Synopses & Reviews
Thoroughly rewritten for today's web environment, this bestselling book offers a fresh look at a fundamental topic of web site development: navigation design.
Amid all the changes to the Web in the past decade, and all the hype about Web 2.0 and various rich interactive technologies, the basic problems of creating a good web navigation system remain. Designing Web Navigation demonstrates that good navigation is not about technology, it's about the ways people find information, and how you guide them.
Ideal for beginning to intermediate web designers, managers, other non-designers, and web development pros looking for another perspective, Designing Web Navigation offers basic design principles, development techniques and practical advice, with real-world examples and essential concepts seamlessly folded in. How does your web site serve your business objectives? How does it meet a user's needs? You'll learn that navigation design touches most other aspects of web site development. This book:
- Provides the foundations of web navigation and offers a framework for navigation design
- Paints a broad picture of web navigation and basic human information behavior
- Demonstrates how navigation reflects brand and affects site credibility
- Helps you understand the problem you're trying to solve before you set out to design
- Thoroughly reviews the mechanisms and different types of navigation
- Explores information scent and information shape
- Explains persuasive architecture and other design concepts
- Covers special contexts, such as navigation design for web applications
- Includes an entire chapter on tagging
While Designing Web Navigation
focuses on creating navigation systems for large, information-rich sites serving a business purpose, the principles and techniques in the book also apply to small sites. Well researched and cited, this book serves as an excellent reference on the topic, as well as a superb teaching guide. Each chapter ends with suggested reading and a set of questions that offer exercises for experiencing the concepts in action.
Author Kalbach creates the perfect guide for the ever-evolving world of web navigation and covers issues that have developed in the past decade. The book focuses on design principles and development techniques, with case studies and essential concepts seamlessly folded in.
About the Author
James Kalbach has a degree in library science from Rutgers University, as well as a master's in music theory and composition. He is currently a Human Factors Engineer with LexisNexis and previously served as head of information architecture with Razorfish Germany. He is an active speaker and author on information architecture and usability in Germany, where he helped co-found an IA community.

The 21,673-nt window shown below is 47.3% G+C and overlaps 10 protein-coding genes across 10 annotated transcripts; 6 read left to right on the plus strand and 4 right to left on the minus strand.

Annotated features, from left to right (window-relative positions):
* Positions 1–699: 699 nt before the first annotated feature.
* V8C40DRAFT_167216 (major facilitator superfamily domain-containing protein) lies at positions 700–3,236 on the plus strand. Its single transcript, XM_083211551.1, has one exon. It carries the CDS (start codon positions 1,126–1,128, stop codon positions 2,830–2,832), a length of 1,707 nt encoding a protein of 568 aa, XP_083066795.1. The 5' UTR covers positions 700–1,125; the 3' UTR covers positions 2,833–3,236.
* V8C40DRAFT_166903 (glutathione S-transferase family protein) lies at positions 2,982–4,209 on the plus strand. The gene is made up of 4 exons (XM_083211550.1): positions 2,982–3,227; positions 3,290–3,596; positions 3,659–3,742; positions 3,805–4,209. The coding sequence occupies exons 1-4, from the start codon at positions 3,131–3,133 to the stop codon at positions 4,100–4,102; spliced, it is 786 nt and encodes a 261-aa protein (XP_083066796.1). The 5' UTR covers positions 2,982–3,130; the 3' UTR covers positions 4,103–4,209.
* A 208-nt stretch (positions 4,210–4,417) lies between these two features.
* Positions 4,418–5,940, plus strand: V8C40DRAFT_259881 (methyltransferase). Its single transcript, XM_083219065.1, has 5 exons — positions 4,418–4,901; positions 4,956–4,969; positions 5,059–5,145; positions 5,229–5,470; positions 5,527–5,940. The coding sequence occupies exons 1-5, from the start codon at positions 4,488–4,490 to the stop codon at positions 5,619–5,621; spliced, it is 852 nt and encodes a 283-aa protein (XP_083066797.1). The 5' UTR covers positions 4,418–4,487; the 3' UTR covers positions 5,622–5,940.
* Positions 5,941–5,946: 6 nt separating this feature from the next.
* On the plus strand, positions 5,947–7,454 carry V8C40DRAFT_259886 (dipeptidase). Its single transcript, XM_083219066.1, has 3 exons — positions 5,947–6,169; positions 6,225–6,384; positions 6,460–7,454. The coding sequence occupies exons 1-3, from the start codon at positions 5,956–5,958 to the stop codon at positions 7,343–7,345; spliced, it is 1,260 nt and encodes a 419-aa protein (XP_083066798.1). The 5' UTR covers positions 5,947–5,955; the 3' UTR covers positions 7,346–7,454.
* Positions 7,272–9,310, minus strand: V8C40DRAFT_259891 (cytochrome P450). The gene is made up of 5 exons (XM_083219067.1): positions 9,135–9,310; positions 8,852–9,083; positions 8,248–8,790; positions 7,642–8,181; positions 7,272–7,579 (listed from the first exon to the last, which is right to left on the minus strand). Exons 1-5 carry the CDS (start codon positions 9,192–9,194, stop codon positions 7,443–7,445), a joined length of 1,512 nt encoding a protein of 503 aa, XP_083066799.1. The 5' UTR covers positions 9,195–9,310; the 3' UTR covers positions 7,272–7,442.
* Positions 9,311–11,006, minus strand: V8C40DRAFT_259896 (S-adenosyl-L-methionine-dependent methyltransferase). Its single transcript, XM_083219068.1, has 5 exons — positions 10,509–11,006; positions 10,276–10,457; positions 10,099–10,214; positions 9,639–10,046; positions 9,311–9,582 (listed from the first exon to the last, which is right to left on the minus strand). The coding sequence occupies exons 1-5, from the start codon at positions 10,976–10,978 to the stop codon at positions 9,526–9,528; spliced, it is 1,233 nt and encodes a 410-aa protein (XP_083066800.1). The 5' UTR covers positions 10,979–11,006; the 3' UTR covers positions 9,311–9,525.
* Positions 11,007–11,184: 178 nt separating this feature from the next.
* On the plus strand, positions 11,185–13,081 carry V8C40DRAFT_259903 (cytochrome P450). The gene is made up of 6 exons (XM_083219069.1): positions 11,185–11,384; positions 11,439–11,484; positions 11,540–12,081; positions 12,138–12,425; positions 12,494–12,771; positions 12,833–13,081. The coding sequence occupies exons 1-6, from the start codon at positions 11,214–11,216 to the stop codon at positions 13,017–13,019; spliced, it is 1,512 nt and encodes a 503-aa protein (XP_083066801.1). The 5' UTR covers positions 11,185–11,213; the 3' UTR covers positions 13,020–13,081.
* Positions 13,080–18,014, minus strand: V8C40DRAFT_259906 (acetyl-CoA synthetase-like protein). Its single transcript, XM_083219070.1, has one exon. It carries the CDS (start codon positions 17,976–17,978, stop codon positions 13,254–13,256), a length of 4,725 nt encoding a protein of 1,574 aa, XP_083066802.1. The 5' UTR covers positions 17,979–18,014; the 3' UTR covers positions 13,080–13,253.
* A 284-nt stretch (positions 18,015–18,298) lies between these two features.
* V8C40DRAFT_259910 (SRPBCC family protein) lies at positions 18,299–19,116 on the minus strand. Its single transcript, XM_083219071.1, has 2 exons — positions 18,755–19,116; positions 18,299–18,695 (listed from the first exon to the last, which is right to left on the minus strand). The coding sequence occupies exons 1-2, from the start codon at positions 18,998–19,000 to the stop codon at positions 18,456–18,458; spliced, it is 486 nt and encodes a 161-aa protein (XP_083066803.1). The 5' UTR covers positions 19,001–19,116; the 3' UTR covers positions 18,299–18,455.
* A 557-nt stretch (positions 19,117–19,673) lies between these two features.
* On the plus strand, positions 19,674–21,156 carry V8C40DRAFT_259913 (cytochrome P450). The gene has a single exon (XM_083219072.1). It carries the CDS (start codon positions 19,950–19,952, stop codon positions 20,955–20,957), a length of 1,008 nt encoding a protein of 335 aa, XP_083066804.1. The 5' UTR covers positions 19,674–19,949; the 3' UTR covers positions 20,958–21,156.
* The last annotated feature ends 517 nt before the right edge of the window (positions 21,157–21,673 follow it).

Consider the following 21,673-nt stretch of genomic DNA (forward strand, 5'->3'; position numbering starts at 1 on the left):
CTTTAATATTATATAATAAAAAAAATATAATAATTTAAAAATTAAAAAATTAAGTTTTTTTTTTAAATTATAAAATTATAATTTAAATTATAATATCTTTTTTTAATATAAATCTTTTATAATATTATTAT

Table of Contents
Dedication; Preface; SCOPE OF THIS BOOK; AUDIENCE FOR THIS BOOK; ORGANIZATION OF THIS BOOK; ACKNOWLEDGMENTS; HOW TO CONTACT US; SAFARI® ENABLED; ABOUT THE AUTHOR; ABOUT THE TECHNICAL REVIEWERS; Part I: Foundations of Web Navigation; Chapter 1: Introducing Web Navigation; 1.1 CONSIDERING NAVIGATION; 1.2 THE NEED FOR NAVIGATION; 1.3 WEB NAVIGATION DESIGN; 1.4 SUMMARY; 1.5 QUESTIONS; 1.6 FURTHER READING; Chapter 2: Understanding Navigation; 2.1 INFORMATION SEEKING; 2.2 SEEKING INFORMATION ONLINE; 2.3 WEB BROWSING BEHAVIOR; 2.4 INFORMATION SHAPE; 2.5 EXPERIENCING INFORMATION; 2.6 SUMMARY; 2.7 QUESTIONS; 2.8 FURTHER READING; Chapter 3: Mechanisms of Navigation; 3.1 STEP NAVIGATION; 3.2 PAGING NAVIGATION; 3.3 BREADCRUMB TRAIL; 3.4 TREE NAVIGATION; 3.5 SITE MAPS; 3.6 DIRECTORIES; 3.7 TAG CLOUDS; 3.8 A-Z INDEXES; 3.9 NAVIGATION BARS AND TABS; 3.10 VERTICAL MENU; 3.11 DYNAMIC MENUS; 3.12 DROP-DOWN MENUS; 3.13 VISUALIZING NAVIGATION; 3.14 BROWSER MECHANISMS; 3.15 SUMMARY; 3.16 QUESTIONS; 3.17 FURTHER READING; Chapter 4: Types of Navigation; 4.1 CATEGORIES OF NAVIGATION; 4.2 PAGE TYPES; 4.3 SUMMARY; 4.4 QUESTIONS; 4.5 FURTHER READING; Chapter 5: Labeling Navigation; 5.1 THE VOCABULARY PROBLEM; 5.2 ASPECTS OF GOOD LABELS; 5.3 LABELING SYSTEMS; 5.4 PERSUASIVE LABELS; 5.5 TRANSLATING LABELS; 5.6 SOURCES OF LABELS; 5.7 SUMMARY; 5.8 QUESTIONS; 5.9 FURTHER READING; Part II: A Framework for Navigation Design; Chapter 6: Evaluation; 6.1 QUALITIES OF SUCCESSFUL NAVIGATION; 6.2 EVALUATION METHODS; 6.3 SUMMARY; 6.4 QUESTIONS; 6.5 FURTHER READING; Chapter 7: Analysis; 7.1 BUSINESS GOALS; 7.2 UNDERSTANDING CONTENT; 7.3 UNDERSTANDING TECHNOLOGY; 7.4 USER INTELLIGENCE; 7.5 PERFORMING PRIMARY USER RESEARCH; 7.6 CONSOLIDATING RESEARCH FINDINGS; 7.7 SCENARIOS; 7.8 SUMMARY; 7.9 QUESTIONS; 7.10 FURTHER READING; Chapter 8: Architecture; 8.1 PERSUASIVE ARCHITECTURE; 8.2 NAVIGATION CONCEPT; 8.3 INFORMATION STRUCTURES; 8.4 ORGANIZATIONAL SCHEMES; 8.5 SITE MAPS; 8.6 SUMMARY; 8.7 QUESTIONS; 8.8 FURTHER READING; Chapter 9: Layout; 9.1 DETERMINING NAVIGATION PATHS; 9.2 VISUAL LOGIC; 9.3 PAGE TEMPLATES; 9.4 WIREFRAMES; 9.5 SUMMARY; 9.6 QUESTIONS; 9.7 FURTHER READING; Chapter 10: Presentation; 10.1 INFORMATION DESIGN; 10.2 INTERACTING WITH NAVIGATION; 10.3 GRAPHIC DESIGN; 10.4 SPECIFYING NAVIGATION; 10.5 SUMMARY; 10.6 QUESTIONS; 10.7 FURTHER READING; Part III: Navigation in Special Contexts; Chapter 11: Navigation and Search; 11.1 NAVIGATION PRIOR TO SEARCH; 11.2 NAVIGATION AFTER SEARCH; 11.3 FACETED BROWSE; 11.4 SUMMARY; 11.5 QUESTIONS; 11.6 FURTHER READING; Chapter 12: Navigation and Social Tagging Systems; 12.1 TAGGING; 12.2 NAVIGATING SOCIAL CLASSIFICATIONS; 12.3 SUMMARY; 12.4 QUESTIONS; 12.5 FURTHER READING; Chapter 13: Navigation and Rich Web Applicatios; 13.1 RICH WEB APPLICATIONS; 13.2 NAVIGATING RICH WEB APPLICATIONS; 13.3 DESIGNING RICH WEB APPLICATIONS; 13.4 SUMMARY; 13.5 QUESTIONS; 13.6 FURTHER READING; Colophon;